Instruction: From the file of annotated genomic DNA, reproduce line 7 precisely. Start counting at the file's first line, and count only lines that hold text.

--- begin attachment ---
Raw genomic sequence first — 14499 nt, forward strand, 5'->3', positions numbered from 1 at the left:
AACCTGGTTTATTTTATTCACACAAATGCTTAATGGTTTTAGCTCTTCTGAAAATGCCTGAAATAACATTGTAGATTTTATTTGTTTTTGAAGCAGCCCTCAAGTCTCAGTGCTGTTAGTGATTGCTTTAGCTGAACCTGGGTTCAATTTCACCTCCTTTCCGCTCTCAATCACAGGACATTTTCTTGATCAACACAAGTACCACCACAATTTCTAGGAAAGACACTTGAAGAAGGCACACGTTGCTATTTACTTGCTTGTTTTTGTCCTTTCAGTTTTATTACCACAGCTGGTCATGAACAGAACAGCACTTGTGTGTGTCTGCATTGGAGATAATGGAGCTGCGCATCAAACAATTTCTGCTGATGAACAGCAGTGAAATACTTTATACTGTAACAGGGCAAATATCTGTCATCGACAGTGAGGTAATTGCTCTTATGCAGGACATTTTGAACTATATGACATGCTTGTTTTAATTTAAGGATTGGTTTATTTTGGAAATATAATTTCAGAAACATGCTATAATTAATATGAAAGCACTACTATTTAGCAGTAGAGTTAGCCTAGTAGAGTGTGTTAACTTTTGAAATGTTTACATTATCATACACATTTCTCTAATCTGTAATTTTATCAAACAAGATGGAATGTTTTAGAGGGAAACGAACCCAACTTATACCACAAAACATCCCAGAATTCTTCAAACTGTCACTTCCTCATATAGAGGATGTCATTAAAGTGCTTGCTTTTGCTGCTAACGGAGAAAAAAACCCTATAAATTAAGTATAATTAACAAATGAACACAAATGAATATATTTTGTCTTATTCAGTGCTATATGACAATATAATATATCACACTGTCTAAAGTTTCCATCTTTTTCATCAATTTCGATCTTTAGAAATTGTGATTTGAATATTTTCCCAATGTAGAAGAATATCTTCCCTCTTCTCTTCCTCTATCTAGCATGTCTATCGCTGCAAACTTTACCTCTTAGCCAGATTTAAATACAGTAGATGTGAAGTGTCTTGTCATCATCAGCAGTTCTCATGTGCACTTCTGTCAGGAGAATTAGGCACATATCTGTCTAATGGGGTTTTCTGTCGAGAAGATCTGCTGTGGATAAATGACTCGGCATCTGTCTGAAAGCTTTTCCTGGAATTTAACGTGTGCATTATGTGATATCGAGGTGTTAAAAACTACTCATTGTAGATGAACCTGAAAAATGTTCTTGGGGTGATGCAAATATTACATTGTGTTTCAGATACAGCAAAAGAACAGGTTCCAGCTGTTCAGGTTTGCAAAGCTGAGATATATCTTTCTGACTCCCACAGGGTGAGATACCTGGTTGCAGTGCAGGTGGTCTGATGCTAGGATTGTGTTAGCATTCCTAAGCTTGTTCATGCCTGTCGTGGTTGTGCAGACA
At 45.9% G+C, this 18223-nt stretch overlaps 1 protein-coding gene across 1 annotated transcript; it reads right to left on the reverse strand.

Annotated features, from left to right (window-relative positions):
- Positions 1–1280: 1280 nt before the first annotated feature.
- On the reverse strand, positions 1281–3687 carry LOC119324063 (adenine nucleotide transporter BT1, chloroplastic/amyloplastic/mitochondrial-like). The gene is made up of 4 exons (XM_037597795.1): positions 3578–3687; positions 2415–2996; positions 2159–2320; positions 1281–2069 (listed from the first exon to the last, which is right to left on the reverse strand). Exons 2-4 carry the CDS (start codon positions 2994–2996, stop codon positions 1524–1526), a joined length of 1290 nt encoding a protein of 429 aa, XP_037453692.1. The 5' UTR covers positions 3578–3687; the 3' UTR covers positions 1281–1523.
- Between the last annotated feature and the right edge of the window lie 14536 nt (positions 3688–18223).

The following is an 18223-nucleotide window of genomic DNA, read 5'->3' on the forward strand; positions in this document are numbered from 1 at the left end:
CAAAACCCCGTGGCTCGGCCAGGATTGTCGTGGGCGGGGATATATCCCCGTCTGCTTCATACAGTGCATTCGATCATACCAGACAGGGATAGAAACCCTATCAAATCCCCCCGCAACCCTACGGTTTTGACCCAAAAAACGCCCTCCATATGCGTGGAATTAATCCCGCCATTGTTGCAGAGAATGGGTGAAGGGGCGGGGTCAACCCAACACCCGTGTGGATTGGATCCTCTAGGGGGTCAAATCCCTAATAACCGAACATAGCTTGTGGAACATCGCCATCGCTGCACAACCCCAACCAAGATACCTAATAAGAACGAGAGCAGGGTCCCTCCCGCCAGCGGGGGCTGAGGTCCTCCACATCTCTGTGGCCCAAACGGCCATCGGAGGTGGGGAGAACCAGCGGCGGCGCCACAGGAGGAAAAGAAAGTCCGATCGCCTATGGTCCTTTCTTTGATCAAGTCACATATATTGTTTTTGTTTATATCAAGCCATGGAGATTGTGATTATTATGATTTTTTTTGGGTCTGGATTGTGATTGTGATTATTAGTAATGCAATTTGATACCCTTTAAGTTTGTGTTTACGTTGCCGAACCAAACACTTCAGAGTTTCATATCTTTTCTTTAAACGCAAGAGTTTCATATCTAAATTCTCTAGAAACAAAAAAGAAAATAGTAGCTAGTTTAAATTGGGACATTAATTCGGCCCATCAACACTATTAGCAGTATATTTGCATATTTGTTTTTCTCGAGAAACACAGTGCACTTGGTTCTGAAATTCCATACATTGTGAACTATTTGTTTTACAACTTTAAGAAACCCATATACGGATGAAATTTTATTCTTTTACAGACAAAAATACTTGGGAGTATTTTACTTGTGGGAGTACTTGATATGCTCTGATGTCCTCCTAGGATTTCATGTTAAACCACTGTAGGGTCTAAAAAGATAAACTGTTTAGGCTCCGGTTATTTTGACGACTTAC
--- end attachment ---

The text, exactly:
- Between the last annotated feature and the right edge of the window lie 14536 nt (positions 3688–18223).